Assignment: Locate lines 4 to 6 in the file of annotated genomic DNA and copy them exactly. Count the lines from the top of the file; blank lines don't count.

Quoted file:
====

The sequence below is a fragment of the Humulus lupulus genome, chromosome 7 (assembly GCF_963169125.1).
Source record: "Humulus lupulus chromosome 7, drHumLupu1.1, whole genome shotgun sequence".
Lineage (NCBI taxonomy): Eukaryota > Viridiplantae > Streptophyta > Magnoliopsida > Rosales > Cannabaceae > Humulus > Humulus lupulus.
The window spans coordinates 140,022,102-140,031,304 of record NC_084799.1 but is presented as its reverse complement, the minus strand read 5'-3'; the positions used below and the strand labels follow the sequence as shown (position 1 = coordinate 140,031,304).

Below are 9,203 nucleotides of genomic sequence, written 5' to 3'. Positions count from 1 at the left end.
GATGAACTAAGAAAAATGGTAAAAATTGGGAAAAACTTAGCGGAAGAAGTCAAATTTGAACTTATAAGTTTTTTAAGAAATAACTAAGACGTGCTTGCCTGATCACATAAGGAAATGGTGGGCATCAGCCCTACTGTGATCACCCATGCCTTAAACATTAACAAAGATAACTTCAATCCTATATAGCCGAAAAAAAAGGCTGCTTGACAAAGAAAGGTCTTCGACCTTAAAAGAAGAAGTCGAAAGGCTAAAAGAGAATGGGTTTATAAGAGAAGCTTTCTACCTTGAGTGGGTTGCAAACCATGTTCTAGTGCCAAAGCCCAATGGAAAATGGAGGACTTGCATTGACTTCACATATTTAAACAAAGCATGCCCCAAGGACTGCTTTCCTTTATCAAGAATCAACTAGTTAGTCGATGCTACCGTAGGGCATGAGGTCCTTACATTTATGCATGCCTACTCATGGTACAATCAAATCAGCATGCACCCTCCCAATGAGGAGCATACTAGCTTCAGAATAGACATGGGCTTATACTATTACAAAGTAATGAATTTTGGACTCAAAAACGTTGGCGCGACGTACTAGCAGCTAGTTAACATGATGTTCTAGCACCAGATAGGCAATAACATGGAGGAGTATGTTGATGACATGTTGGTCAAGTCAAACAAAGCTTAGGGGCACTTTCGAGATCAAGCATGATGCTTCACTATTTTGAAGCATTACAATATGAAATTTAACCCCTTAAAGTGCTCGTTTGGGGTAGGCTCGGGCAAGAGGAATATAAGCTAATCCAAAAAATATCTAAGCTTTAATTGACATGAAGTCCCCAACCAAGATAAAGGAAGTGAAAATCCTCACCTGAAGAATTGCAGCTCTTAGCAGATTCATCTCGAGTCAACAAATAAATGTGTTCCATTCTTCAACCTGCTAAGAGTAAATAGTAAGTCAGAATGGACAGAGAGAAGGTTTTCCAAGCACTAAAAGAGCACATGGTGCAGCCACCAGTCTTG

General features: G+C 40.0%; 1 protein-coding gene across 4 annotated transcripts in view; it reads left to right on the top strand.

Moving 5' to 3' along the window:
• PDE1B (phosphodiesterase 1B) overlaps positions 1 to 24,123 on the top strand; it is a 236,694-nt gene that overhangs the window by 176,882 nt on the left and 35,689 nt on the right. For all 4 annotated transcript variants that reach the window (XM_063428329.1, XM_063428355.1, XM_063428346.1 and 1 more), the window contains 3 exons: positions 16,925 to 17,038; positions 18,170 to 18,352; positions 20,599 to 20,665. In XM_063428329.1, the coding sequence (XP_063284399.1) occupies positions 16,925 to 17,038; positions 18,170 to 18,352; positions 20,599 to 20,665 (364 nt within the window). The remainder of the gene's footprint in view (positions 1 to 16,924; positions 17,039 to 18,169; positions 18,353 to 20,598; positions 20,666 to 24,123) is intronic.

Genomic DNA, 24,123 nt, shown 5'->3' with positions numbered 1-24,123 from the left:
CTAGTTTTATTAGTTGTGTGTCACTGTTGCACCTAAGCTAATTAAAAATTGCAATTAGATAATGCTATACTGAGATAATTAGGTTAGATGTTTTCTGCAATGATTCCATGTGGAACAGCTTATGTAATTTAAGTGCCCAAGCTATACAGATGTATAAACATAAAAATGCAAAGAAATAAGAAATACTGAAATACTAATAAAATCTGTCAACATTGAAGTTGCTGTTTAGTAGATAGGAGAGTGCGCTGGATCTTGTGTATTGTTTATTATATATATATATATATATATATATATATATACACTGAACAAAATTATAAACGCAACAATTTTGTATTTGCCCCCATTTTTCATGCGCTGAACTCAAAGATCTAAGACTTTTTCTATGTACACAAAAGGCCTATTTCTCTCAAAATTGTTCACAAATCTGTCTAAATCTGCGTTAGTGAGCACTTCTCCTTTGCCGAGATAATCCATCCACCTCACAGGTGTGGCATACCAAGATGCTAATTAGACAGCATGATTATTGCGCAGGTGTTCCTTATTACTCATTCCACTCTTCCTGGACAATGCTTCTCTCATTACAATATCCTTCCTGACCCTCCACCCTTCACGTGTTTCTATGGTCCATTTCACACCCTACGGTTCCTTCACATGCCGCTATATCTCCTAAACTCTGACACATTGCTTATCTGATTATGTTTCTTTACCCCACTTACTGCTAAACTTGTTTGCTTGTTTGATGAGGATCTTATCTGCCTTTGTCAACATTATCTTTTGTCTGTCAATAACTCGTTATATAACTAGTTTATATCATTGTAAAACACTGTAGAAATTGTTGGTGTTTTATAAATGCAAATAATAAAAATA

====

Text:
The window spans coordinates 140,022,102-140,031,304 of record NC_084799.1 but is presented as its reverse complement, the minus strand read 5'-3'; the positions used below and the strand labels follow the sequence as shown (position 1 = coordinate 140,031,304).

Below are 9,203 nucleotides of genomic sequence, written 5' to 3'. Positions count from 1 at the left end.
GATGAACTAAGAAAAATGGTAAAAATTGGGAAAAACTTAGCGGAAGAAGTCAAATTTGAACTTATAAGTTTTTTAAGAAATAACTAAGACGTGCTTGCCTGATCACATAAGGAAATGGTGGGCATCAGCCCTACTGTGATCACCCATGCCTTAAACATTAACAAAGATAACTTCAATCCTATATAGCCGAAAAAAAAGGCTGCTTGACAAAGAAAGGTCTTCGACCTTAAAAGAAGAAGTCGAAAGGCTAAAAGAGAATGGGTTTATAAGAGAAGCTTTCTACCTTGAGTGGGTTGCAAACCATGTTCTAGTGCCAAAGCCCAATGGAAAATGGAGGACTTGCATTGACTTCACATATTTAAACAAAGCATGCCCCAAGGACTGCTTTCCTTTATCAAGAATCAACTAGTTAGTCGATGCTACCGTAGGGCATGAGGTCCTTACATTTATGCATGCCTACTCATGGTACAATCAAATCAGCATGCACCCTCCCAATGAGGAGCATACTAGCTTCAGAATAGACATGGGCTTATACTATTACAAAGTAATGAATTTTGGACTCAAAAACGTTGGCGCGACGTACTAGCAGCTAGTTAACATGATGTTCTAGCACCAGATAGGCAATAACATGGAGGAGTATGTTGATGACATGTTGGTCAAGTCAAACAAAGCTTAGGGGCACTTTCGAGATCAAGCATGATGCTTCACTATTTTGAAGCATTACAATATGAAATTTAACCCCTTAAAGTGCTCGTTTGGGGTAGGCTCGGGCAAGAGGAATATAAGCTAATCCAAAAAATATCTAAGCTTTAATTGACATGAAGTCCCCAACCAAGATAAAGGAAGTGAAAATCCTCACCTGAAGAATTGCAGCTCTTAGCAGATTCATCTCGAGTCAACAAATAAATGTGTTCCATTCTTCAACCTGCTAAGAGTAAATAGTAAGTCAGAATGGACAGAGAGAAGGTTTTCCAAGCACTAAAAGAGCACATGGTGCAGCCACCAGTCTTG